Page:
Three years ago, Trion Worlds became one of the bigger names in MMOs to embrace free-to-play, Rift joining The Lord of the Rings Online and Star Wars: The Old Republic in a quiet revolution that tackled an old stigma head-on. “Our players aren’t frickin’ ATM machines,” Rift senior design director Simon Ffinch told us at the time.
How many of the best strategy games on PC have you bested?
Yet here they are making the switch again – backwards. Trion’s colourful, competitive tactics game Atlas Reactor entered alpha in free-to-play, but is now passing through the membrane in the opposite direction. It’ll sell for $29.99 / £29.99 in traditional fashion on both Steam and Trion’s own service starting next week. The question is: why?
“Truth be told, we just kind of assumed by default that since our last two games had been free-to-play that this one would be too,” laughs Trion CEO Scott Hartsman.
Only when Atlas Reactor went into testing earlier this year did the studio realise: players were hoovering up the packs bundling together characters and customisation options that would otherwise be microtransactions. And decided: “Huh, we should probably think about this.”
“It surprised us,” remembers Hartsman. “Those things just took off. People were vastly more interested in that than they were in the microtransaction side.”
Atlas Reactor has been in beta for a fortnight, and in that time, Trion have trawled Reddit, news sites and streams. They’ve seen concerns about potential grind to unlock freelancers – Atlas’ playable corporate mercenaries.
“This is something we’ve been trying to figure out for two or three weeks now,” says Hartsman. “Are we gonna do it, are we not gonna do it? Seeing those comments coming up really does reaffirm to me that we’re doing the right thing here.”
Two or three weeks is a short time in game development – but Trion have turned the ship quickly, relying on internal tech that has shipped fixed-price games in the past. The Atlas Reactor dev team are now at work rejigging freelancers to be unlocked by default, and dividing up taunts into DLC packs. Remarkably, no deep mechanical changes have been necessary.
“The game itself has been tailored around fairness completely,” explains Hartsman. “So in terms of the core game design, buy-to-play actually fits it better.”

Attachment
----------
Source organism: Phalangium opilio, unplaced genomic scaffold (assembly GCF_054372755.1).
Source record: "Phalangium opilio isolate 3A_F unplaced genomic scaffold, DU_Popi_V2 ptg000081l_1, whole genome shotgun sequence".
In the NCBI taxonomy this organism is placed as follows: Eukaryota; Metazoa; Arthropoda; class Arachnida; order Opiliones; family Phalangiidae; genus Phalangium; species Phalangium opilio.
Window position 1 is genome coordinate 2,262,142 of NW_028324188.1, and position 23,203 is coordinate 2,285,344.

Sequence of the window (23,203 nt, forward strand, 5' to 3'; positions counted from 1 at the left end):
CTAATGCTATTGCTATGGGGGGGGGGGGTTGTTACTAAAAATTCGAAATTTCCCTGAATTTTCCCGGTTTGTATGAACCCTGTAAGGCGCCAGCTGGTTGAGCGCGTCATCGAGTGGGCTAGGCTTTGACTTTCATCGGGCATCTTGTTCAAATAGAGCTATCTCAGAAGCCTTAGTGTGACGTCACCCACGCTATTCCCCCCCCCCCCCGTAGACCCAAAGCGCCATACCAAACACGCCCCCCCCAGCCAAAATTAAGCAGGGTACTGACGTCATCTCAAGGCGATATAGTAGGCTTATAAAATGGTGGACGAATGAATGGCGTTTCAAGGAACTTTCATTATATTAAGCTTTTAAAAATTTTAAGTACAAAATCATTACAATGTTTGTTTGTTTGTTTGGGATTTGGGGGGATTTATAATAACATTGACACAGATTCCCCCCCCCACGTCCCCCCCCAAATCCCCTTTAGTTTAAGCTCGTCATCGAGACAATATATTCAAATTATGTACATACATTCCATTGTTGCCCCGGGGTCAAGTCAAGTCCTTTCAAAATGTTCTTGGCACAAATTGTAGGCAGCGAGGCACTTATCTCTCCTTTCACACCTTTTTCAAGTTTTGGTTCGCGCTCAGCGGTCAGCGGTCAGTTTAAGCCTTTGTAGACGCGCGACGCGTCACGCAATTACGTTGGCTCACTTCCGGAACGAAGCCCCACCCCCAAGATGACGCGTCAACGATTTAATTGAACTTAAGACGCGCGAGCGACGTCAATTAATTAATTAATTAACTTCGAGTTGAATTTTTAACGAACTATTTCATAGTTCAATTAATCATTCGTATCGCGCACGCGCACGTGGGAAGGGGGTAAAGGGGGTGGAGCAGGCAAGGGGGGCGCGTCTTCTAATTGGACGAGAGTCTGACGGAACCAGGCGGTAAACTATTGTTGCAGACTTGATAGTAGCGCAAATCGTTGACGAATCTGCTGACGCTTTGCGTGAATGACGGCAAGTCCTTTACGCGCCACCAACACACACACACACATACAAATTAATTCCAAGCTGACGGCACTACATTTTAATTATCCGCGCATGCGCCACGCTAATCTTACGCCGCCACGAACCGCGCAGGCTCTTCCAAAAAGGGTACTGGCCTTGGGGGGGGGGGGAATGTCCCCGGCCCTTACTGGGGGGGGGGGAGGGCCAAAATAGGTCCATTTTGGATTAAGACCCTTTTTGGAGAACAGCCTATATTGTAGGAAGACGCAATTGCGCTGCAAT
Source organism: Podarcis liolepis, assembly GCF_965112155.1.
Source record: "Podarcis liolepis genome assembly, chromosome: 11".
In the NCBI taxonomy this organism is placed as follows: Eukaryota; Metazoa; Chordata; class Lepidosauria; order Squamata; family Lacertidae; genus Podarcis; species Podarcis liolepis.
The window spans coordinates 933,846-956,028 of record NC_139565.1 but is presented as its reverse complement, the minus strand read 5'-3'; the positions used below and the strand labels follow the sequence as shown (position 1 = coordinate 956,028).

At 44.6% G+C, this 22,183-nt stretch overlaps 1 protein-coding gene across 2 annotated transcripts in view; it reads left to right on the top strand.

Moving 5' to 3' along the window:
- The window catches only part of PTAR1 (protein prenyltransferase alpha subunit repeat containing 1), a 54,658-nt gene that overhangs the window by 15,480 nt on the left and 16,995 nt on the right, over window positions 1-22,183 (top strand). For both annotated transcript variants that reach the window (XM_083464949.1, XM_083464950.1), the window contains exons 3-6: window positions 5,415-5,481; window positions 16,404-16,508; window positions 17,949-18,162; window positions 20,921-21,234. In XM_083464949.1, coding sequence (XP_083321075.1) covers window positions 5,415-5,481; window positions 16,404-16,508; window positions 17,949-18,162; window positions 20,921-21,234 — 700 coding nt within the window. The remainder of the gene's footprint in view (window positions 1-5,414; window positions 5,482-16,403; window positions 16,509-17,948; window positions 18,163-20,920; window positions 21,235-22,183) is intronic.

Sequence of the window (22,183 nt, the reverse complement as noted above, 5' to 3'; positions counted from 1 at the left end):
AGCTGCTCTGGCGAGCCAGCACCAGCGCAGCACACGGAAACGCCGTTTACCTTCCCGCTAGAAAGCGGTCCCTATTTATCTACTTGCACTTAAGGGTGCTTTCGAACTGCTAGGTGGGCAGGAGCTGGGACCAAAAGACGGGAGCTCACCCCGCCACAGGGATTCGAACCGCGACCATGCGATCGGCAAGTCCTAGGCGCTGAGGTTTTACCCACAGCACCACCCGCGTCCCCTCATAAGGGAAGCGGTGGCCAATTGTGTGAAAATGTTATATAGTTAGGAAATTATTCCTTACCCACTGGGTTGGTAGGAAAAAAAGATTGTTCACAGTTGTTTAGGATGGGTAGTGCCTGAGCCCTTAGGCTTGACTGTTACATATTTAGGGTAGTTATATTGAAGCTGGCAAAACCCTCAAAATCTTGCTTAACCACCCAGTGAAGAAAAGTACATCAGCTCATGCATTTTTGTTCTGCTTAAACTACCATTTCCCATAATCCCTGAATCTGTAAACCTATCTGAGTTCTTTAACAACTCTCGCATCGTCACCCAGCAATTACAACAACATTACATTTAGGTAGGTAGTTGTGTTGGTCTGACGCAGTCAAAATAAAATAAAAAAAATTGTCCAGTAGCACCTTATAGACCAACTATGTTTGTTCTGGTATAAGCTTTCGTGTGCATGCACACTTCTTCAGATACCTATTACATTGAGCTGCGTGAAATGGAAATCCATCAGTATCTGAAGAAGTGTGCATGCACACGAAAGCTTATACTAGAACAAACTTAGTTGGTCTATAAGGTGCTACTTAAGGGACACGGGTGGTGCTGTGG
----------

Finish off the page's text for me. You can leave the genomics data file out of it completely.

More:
With Rift, Trion played a part in fighting free-to-play’s reputation for “really janky games”. In a post-League world, they seem vindicated. But rather than enjoy their victory lap, embracing a role as evangelists for the form, they now believe that one business model does not fit all.
While free-to-play might suit games with slow progression systems or an element of randomness – think Hearthstone’s card packs – it’s a less comfortable fit for Atlas Reactor’s cycle of failure and mastery.
“Sometimes being outplayed can also mean being out-guessed,” says Hartsman. “Which means you didn’t necessarily do a bad thing by losing, you just didn’t do the right thing in that one situation. And so now the learning becomes part of the fun.”
When players are digging into the way those systems interplay, they don’t want to be doing a second set of calculations on top – working out which microtransactions represent best value.
“We have a portion of our audience who literally demand free-to-play games, because for them, min-maxing how they spend their time versus money is a huge part of the fun,” reveals Hartsman. “But at the same time, not every game is going to suit that type of audience.”
Beyond Hartsman’s own explanation, I wonder if turn-based tactics players are used to stumping up full price for specialist wargames and board games, and simply like the idea of paying upfront for a metaphorical box before carefully unpacking the contents.
And maybe competitive games – the sphere in which free-to-play has finally found success and acceptance on PC – actually present a unique problem. In generations past, losing players pointed the finger at alleged botters rather than accept their own mistakes. Microtransactions provide a contemporary scapegoat. It scarcely matters if the system is fair, so long as players are convinced it isn’t.
It’s territory the Atlas Reactor team are never going to have to navigate. Just like Blizzard, who cracked free-to-play with Hearthstone but have reverted to fixed-price form with Overwatch, Trion have come to realise there’s room for more than one business model on their belt – and learned to apply the right tool for the job.
“Business model isn’t religion to us – we’re a logic-driven company,” says Hartsman. “You’ve probably talked to a million people over the last couple of years who were treating free-to-play as the only answer. But now we’ve come through that and we’re on the other side.
“There are now many more viable options again, and I think that’s just a winner for everybody.”